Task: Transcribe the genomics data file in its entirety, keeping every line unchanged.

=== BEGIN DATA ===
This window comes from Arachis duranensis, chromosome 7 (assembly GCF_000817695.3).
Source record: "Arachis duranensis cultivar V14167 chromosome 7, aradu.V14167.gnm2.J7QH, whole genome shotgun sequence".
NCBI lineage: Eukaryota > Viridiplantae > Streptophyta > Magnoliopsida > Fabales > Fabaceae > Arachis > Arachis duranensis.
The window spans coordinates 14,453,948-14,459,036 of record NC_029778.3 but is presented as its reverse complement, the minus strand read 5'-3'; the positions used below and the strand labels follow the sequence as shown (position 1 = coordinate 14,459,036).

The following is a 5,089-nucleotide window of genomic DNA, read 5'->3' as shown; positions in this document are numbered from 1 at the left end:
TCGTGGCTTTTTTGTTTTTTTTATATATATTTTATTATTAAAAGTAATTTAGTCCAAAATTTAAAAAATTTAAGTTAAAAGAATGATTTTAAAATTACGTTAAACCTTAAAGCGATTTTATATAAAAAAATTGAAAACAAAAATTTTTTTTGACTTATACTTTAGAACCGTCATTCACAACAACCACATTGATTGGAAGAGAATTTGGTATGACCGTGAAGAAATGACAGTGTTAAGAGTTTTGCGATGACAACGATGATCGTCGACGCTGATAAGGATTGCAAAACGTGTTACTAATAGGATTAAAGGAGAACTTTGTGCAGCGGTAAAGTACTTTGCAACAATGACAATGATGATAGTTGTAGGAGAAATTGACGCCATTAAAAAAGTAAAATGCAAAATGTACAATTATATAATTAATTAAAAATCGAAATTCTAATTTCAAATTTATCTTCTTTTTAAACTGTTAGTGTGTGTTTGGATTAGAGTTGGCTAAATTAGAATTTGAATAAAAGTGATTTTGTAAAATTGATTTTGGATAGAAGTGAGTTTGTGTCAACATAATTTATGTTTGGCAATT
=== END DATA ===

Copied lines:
This window comes from Arachis duranensis, chromosome 7 (assembly GCF_000817695.3).
Source record: "Arachis duranensis cultivar V14167 chromosome 7, aradu.V14167.gnm2.J7QH, whole genome shotgun sequence".
NCBI lineage: Eukaryota > Viridiplantae > Streptophyta > Magnoliopsida > Fabales > Fabaceae > Arachis > Arachis duranensis.
The window spans coordinates 14,453,948-14,459,036 of record NC_029778.3 but is presented as its reverse complement, the minus strand read 5'-3'; the positions used below and the strand labels follow the sequence as shown (position 1 = coordinate 14,459,036).

The following is a 5,089-nucleotide window of genomic DNA, read 5'->3' as shown; positions in this document are numbered from 1 at the left end:
TCGTGGCTTTTTTGTTTTTTTTATATATATTTTATTATTAAAAGTAATTTAGTCCAAAATTTAAAAAATTTAAGTTAAAAGAATGATTTTAAAATTACGTTAAACCTTAAAGCGATTTTATATAAAAAAATTGAAAACAAAAATTTTTTTTGACTTATACTTTAGAACCGTCATTCACAACAACCACATTGATTGGAAGAGAATTTGGTATGACCGTGAAGAAATGACAGTGTTAAGAGTTTTGCGATGACAACGATGATCGTCGACGCTGATAAGGATTGCAAAACGTGTTACTAATAGGATTAAAGGAGAACTTTGTGCAGCGGTAAAGTACTTTGCAACAATGACAATGATGATAGTTGTAGGAGAAATTGACGCCATTAAAAAAGTAAAATGCAAAATGTACAATTATATAATTAATTAAAAATCGAAATTCTAATTTCAAATTTATCTTCTTTTTAAACTGTTAGTGTGTGTTTGGATTAGAGTTGGCTAAATTAGAATTTGAATAAAAGTGATTTTGTAAAATTGATTTTGGATAGAAGTGAGTTTGTGTCAACATAATTTATGTTTGGCAATT